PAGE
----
7. chrisg

    I raise my (metaphorical) glass to "that guy"

    :) Pay forward, it always works :) Cheers
  8. chrisg

    Hey Chrisg... name the aircraft.

    :) I suppose if any ground vehicle sees action or a lot of travel it is likely to get attritioned far more than an aircraft or ship.... Makes sense, wouldn't really know, personal is aircraft, close friends are Navy and SF, don't have much in the way of tanker contacts. There was a Russian aircraft that filled those shoes PL, TU-28 Fiddler... no real equivalent. In my service days we had only one answer to those guys, use whatever means to get inside with something nimble, down them and eject, because no way you would have fuel to go home :) :) Cheers
  9. chrisg

    Hey Chrisg... name the aircraft.

    :) Yeah, DM is a complex place, it is not as often referred to really a "boneyard" a lot of aircraft return to service. The A-10s have rotated through several times. they also do comprehensive service work and for long-term high value assets, which is a funny description - some trainers are deemed that way, not because they cost a lot, but because the lines are closed - they use "mummification" techniques to preserve the aircraft against future use. Every time I go there it bemuses me a little that the oldest aircraft, heavy piston transports, are mostly the least cannibalised. Those are truly unique, but are the easist to deploy in third world situations lacking jet fuel. They built those aircraft to really last, there are some pristine examples of aircraft like C-119s, C-124s, C-130s, C-133s there. They also take particular care of prototypes that didn't make it, because some of the tech in those might turn out to be unique and best to be preserved. One, I think totally absent from DM aircraft, but I could be wrong, you can never see everything there, is the A-11/A-12/SR-71 "Blackbirds." Some have been shipped off to museums but the titanium bodies are just too valuable. That's an interesting question Invicta, I don't know. Aircraft wind up at DM, ships mostly at Newport, there must be a place for wheeled/tracked storage, but I don't know where, Bragg or Benning possibly? Funnily enough I DO know that the Russians do that, a place whose name I cannot recall in Siberia. Cheers
  10. chrisg

    Hey Chrisg... name the aircraft.

    Hmm, I don't recall if they chopped up the -52s at DM or not... The YF-4 drone programme has been running for ages but yeah, some will go to that but unless things have changed since I was last there a couple of years ago quite a number of F-4s are held in good condition for various contingencies - they are still a highly capable aircraft. Several allies have some earmarked in the event of needing rapid replenishment, plenty of F-4 skills still in service, and a few, a very few, go back into service as Wild Weasels from time to time as others rotate off that duty for a rest. Cheers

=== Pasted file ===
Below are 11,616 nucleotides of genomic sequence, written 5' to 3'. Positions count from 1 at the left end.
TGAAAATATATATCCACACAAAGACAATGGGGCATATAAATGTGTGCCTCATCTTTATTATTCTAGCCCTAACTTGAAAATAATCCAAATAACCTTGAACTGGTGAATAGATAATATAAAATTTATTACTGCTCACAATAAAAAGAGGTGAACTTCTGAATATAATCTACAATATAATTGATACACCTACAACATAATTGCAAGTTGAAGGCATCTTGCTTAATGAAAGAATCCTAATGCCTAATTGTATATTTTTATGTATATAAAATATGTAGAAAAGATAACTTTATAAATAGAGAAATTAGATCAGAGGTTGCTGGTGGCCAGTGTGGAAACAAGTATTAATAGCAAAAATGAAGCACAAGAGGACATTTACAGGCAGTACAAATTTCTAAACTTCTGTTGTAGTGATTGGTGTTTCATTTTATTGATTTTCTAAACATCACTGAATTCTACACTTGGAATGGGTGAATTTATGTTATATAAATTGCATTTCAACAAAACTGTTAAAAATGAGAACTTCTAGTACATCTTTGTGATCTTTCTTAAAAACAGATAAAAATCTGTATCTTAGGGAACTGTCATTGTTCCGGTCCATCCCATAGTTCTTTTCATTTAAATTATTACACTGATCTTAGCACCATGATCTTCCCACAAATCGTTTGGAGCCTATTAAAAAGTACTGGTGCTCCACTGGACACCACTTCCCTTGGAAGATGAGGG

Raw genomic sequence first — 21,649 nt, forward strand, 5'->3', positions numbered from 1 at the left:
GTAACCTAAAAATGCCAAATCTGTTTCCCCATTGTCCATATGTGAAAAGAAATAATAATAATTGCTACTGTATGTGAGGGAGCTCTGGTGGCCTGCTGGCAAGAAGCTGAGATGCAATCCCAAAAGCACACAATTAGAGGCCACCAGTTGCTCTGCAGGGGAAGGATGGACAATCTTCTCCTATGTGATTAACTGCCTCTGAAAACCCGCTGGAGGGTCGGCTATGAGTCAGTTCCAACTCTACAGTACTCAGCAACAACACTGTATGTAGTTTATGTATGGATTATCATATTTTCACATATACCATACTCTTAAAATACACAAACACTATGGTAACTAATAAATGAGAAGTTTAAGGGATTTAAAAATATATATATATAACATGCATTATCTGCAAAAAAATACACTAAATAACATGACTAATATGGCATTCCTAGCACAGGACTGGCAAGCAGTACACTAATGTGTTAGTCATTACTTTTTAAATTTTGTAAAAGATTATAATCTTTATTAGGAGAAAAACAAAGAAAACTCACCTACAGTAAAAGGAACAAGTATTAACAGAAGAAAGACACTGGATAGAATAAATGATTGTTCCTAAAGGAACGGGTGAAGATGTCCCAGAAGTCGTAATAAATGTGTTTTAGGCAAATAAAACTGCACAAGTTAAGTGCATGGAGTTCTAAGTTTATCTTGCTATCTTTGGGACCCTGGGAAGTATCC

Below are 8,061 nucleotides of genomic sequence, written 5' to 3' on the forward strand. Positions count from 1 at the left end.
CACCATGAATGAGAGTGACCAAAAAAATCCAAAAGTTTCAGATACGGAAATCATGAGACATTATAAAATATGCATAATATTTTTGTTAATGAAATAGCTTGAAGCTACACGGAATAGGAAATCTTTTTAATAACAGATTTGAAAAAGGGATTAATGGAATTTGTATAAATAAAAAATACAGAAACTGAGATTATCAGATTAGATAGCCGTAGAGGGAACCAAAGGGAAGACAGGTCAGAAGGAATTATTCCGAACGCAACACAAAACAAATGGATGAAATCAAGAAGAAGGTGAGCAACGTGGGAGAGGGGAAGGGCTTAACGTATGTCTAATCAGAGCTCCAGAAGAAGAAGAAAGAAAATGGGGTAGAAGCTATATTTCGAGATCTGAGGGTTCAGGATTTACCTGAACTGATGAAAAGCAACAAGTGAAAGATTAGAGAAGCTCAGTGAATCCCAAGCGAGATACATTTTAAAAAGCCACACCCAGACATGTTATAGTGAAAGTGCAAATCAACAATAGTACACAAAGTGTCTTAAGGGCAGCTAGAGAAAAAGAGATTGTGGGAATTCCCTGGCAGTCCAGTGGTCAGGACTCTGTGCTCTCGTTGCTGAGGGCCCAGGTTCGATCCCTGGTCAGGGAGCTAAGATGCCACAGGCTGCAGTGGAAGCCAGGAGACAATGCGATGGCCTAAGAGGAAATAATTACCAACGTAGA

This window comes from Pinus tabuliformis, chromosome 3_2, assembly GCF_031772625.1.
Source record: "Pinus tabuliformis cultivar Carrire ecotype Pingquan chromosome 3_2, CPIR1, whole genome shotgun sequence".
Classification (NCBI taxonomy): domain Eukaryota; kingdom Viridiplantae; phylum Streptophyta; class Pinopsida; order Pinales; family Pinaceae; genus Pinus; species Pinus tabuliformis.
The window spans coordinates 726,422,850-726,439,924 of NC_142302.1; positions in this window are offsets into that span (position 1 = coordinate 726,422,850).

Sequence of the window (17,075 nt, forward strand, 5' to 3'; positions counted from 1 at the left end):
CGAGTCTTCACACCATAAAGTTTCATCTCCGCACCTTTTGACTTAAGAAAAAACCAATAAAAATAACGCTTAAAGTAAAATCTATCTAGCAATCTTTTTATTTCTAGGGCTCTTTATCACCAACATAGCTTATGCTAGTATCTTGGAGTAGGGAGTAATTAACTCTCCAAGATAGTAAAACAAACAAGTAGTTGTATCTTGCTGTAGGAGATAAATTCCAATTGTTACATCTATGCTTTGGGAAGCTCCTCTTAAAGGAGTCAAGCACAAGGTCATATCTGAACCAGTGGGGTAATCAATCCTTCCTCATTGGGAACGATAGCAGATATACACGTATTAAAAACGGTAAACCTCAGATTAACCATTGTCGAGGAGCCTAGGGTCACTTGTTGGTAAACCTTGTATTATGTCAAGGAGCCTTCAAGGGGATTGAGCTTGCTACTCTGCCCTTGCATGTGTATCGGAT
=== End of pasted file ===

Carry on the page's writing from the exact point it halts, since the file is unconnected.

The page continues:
11. Wow!!! Mac was sure right, Melbourne Cup week/Spring Carnival - melbourne is BOOKED!!! Had to really chase around to get what we wanted but finally got a two bedroom apartment in Burwood.... looks like a nice place though, The Punt Hill, but bit of a trek into the city, ah well, only have to go twice. :) Cheers
  12. chrisg

    Hey Chrisg... name the aircraft.

    :) Wasn't looking for cars. Yeah that's true OJ, although those went to the crusher. Cheers
  13. chrisg

    We haven't had one of these for a while

    :) khir? All around great bloke - never met him, but he is :) Cheers
  14. chrisg

    Hey Chrisg... name the aircraft.

    :) Thet are MiB, they -52 finished production long ago but persists in service, and production was never anything like that of the F-4, which exceeded 5000. There are not many F-4s left in operation anymore, so not much parts demand. The B-1s are similar, smallish run, still in service, parts needed, notably wings and probably hinge assemblies. I found what I'm pretty certain is the F-111B, right where it was last time I was there, but it does strike me that this is probably quite a recent photo, it shows a LOT of F-14s, but full retirement was not long ago. However not TOO recent since they are now well into breaking up the F-14s as a matter of security to keep the parts out of the hands of Iran. What I wouldn't give to pick up one of those T-38s cheap - would make a sweet company jet :) Cheers
  15. chrisg

    Where's That Warranty Card?

    It's more a case that in summer the available power grids have spare power, in winter the consumer demand rises and so does the price of power to large users. Cheers
  16. Gah!!!!! Half the cops I know are dopers - stressful job, who can blame them? But that's just dumb and and either culpable or deceitful, I'd protest strongly, AND make it public. Cheers
  17. chrisg

    Dog food is good for you

    :) I'd not seen it before but assumed it was not original - after I got up from FOCPMSL that is :) Cheers
  18. chrisg

    Wither Peak Oil?